MTPR

Tester, Daines Grill Officials Over Whitefish Energy Contract

Oct 31, 2017

Both of Montana’s senators questioned federal oversight of a multi-million dollar contract between Montana-based Whitefish Energy and the Puerto Rican electric utility during a Senate committee hearing today.

Senators Jon Tester and Steve Daines grilled administrators overseeing power restoration efforts in Puerto Rico during the U.S. Senate Committee on Homeland Security and Governmental Affairs.

During the hearing on this year’s hurricane season, Senator Tester, a Democrat, said he didn’t understand how the Puerto Rican utility, also called PREPA, chose Whitefish Energy.

“I should be tickled pink that they gave contract to a company in Montana, but as you look at the situation: two people, been in business two years, never done disaster work before. What kind of people are on this board? I don't understand what's going on here and I don't understand where the accountability is. We have a Federal Financial Oversight Board -- maybe they're not doing their job -- but somebody's not doing their job," Tester said.

Republican Senator Steve Daines said he had never heard of Whitefish Energy until news of its contract broke. Daines asked Federal Emergency Management Agency Administrator Brock Long whether FEMA had approved of the contract. Long said it had not.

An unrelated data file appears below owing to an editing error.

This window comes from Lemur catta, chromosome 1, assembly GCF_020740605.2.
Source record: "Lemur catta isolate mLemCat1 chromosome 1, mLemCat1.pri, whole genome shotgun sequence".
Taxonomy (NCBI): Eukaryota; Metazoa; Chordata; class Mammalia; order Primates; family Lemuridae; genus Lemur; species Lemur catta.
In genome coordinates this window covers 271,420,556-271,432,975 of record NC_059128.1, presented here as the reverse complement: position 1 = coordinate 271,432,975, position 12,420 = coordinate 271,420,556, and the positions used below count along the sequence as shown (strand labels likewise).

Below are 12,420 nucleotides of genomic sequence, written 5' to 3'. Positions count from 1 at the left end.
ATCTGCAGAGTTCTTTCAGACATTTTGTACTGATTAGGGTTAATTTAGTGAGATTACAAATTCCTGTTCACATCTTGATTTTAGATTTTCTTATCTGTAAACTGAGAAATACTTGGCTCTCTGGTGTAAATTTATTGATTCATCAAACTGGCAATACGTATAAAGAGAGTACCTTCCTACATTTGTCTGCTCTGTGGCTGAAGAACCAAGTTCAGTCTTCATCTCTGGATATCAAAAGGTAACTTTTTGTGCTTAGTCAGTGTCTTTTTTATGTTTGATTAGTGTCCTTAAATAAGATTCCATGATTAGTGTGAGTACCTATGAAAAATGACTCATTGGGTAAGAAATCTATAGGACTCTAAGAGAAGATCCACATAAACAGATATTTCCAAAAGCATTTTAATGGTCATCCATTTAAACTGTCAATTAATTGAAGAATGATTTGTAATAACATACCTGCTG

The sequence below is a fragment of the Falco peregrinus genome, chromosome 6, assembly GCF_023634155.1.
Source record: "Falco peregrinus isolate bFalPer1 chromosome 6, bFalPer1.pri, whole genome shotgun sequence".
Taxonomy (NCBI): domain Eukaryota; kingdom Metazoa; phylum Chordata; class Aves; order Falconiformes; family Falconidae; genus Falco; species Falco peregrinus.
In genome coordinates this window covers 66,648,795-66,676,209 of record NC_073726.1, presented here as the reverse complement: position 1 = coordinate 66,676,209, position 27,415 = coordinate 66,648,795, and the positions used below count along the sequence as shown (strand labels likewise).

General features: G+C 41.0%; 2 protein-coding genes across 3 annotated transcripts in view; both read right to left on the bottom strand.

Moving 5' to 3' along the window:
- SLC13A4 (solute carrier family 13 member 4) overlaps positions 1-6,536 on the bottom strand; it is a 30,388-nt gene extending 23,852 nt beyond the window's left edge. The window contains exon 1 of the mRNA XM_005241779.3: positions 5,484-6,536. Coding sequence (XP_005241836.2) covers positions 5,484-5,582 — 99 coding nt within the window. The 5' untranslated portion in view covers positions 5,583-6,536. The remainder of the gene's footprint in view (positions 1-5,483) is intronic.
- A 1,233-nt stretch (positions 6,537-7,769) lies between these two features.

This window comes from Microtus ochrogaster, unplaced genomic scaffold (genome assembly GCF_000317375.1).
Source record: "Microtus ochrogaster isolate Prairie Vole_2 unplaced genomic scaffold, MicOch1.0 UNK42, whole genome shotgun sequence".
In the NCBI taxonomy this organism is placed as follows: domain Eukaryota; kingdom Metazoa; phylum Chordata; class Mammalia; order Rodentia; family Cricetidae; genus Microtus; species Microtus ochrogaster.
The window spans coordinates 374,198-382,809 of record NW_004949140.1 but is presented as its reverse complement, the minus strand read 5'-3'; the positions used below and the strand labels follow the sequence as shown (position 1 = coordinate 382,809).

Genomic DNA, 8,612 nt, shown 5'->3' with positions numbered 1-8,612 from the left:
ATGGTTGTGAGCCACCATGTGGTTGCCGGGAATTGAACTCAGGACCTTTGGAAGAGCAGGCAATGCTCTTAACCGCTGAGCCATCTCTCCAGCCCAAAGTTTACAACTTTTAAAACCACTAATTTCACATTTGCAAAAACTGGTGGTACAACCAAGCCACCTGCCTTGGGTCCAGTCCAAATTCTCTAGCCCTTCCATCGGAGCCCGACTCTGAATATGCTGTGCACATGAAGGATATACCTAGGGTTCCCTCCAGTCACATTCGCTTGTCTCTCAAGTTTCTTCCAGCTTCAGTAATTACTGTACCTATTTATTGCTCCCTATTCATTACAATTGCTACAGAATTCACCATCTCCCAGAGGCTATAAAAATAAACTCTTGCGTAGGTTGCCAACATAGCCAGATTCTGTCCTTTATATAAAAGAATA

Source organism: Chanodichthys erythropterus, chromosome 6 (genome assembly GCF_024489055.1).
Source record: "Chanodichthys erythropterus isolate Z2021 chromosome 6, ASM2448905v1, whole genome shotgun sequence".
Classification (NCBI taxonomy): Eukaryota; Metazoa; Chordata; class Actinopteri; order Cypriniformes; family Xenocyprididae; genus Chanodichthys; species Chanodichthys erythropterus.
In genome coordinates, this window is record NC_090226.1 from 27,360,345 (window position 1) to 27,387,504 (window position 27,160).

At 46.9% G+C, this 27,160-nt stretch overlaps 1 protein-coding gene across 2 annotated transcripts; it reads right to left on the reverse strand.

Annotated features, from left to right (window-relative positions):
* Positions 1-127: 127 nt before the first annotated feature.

"It’s always one of the concerns when we have a disaster. Of course we want to move quickly. People are in need. People are dying. But we also want to make sure we’re accountable, efficient. There's oftentimes opportunity for a tremendous amount of waste in a situation when we’re throwing billions of dollars at these disasters," Daines replied.

PREPA announced Sunday it would cancel the Whitefish contract, following mounting scrutiny from Congress and local officials about how it was negotiated.

Whitefish Energy wrote in a statement Tuesday that it will complete work currently underway as part of a so-called "wind-down" process. The company says that its sub-contractors may continue work under management from the Puerto Rican utility.